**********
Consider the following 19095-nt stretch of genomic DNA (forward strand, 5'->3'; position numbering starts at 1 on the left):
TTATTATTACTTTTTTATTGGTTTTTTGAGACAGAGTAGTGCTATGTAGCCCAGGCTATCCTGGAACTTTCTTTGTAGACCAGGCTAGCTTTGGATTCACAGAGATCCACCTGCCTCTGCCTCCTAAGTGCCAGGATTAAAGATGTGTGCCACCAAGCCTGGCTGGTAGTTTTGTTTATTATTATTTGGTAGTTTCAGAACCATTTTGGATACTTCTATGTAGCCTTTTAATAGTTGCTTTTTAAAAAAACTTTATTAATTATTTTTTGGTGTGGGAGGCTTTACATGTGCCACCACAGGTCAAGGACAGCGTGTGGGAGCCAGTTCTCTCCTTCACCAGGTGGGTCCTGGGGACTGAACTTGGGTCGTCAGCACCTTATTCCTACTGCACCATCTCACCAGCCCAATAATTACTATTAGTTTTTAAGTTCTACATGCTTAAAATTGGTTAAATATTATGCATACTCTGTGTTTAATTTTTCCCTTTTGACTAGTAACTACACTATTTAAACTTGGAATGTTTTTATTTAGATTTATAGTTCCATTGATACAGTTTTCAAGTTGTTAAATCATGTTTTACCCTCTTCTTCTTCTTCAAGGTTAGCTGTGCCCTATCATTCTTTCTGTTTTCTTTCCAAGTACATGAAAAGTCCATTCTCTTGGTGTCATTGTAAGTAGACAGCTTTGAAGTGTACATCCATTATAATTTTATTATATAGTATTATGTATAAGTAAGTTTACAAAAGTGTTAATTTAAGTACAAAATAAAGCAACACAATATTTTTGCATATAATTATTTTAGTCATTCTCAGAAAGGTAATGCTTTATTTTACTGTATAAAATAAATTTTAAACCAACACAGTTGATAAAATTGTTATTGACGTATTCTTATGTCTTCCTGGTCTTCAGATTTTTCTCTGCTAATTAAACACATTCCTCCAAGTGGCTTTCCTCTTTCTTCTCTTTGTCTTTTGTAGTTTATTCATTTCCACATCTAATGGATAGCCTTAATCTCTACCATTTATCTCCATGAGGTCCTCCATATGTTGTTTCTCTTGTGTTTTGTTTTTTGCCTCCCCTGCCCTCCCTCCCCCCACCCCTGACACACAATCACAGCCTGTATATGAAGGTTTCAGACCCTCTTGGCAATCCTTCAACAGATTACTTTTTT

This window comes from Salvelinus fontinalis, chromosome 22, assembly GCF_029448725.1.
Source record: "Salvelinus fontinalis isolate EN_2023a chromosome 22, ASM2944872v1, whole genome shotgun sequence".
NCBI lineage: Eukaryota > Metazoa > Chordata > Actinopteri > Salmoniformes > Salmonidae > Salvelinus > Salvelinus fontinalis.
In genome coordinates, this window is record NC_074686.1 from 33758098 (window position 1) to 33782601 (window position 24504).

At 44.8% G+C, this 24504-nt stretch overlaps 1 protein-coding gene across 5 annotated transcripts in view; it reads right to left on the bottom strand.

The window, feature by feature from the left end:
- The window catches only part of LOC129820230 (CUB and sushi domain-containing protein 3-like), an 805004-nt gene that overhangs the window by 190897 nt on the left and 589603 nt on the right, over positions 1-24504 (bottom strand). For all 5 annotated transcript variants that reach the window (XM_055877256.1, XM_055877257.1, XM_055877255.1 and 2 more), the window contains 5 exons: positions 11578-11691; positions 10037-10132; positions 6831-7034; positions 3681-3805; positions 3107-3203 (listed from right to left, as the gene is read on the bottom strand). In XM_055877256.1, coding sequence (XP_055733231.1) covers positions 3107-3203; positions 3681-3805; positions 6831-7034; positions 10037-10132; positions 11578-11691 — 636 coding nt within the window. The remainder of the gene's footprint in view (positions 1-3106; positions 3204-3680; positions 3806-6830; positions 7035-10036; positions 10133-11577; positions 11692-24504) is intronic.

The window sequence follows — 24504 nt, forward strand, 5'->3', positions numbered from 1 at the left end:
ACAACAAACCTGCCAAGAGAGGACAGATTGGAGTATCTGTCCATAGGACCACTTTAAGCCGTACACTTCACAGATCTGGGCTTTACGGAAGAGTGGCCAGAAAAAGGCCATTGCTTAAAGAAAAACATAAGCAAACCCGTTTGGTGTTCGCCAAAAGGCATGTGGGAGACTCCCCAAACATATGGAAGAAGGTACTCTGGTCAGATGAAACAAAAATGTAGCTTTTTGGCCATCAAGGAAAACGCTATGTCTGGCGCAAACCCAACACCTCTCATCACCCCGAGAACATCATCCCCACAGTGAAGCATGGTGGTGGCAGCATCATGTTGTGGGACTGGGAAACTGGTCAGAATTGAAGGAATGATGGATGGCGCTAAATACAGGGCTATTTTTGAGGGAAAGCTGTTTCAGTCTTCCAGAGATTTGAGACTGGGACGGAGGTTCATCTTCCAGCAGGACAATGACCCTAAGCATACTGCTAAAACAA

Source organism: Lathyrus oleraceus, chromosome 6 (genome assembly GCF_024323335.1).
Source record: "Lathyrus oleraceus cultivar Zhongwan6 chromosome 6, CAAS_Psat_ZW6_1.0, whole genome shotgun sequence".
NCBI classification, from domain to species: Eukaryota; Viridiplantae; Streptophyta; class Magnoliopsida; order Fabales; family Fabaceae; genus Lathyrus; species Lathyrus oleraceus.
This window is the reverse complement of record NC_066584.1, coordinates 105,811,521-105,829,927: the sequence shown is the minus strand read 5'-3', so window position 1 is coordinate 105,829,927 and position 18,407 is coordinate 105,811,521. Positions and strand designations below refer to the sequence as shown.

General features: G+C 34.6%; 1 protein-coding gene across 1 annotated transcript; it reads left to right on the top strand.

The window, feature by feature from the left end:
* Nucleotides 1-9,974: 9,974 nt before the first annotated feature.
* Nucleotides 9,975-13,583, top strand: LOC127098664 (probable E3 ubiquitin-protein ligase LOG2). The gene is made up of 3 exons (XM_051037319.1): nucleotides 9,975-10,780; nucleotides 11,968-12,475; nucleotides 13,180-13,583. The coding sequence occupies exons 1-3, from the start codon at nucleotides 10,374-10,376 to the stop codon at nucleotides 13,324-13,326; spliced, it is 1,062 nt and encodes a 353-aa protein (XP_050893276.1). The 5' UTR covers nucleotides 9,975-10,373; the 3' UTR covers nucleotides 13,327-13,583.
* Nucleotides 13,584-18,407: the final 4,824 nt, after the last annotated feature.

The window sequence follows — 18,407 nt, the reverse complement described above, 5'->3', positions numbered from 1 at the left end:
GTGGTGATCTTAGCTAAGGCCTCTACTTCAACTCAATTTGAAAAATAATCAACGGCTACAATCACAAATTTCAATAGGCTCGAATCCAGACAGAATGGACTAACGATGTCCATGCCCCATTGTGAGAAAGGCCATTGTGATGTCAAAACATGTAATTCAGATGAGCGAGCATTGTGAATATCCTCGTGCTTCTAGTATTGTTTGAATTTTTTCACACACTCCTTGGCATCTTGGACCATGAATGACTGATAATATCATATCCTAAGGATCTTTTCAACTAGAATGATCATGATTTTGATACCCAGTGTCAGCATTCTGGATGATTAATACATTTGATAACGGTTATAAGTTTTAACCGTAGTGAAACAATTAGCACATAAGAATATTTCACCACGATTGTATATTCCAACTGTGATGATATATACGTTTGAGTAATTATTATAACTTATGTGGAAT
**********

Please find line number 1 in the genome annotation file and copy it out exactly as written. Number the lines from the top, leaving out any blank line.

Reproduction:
Consider the following 19095-nt stretch of genomic DNA (forward strand, 5'->3'; position numbering starts at 1 on the left):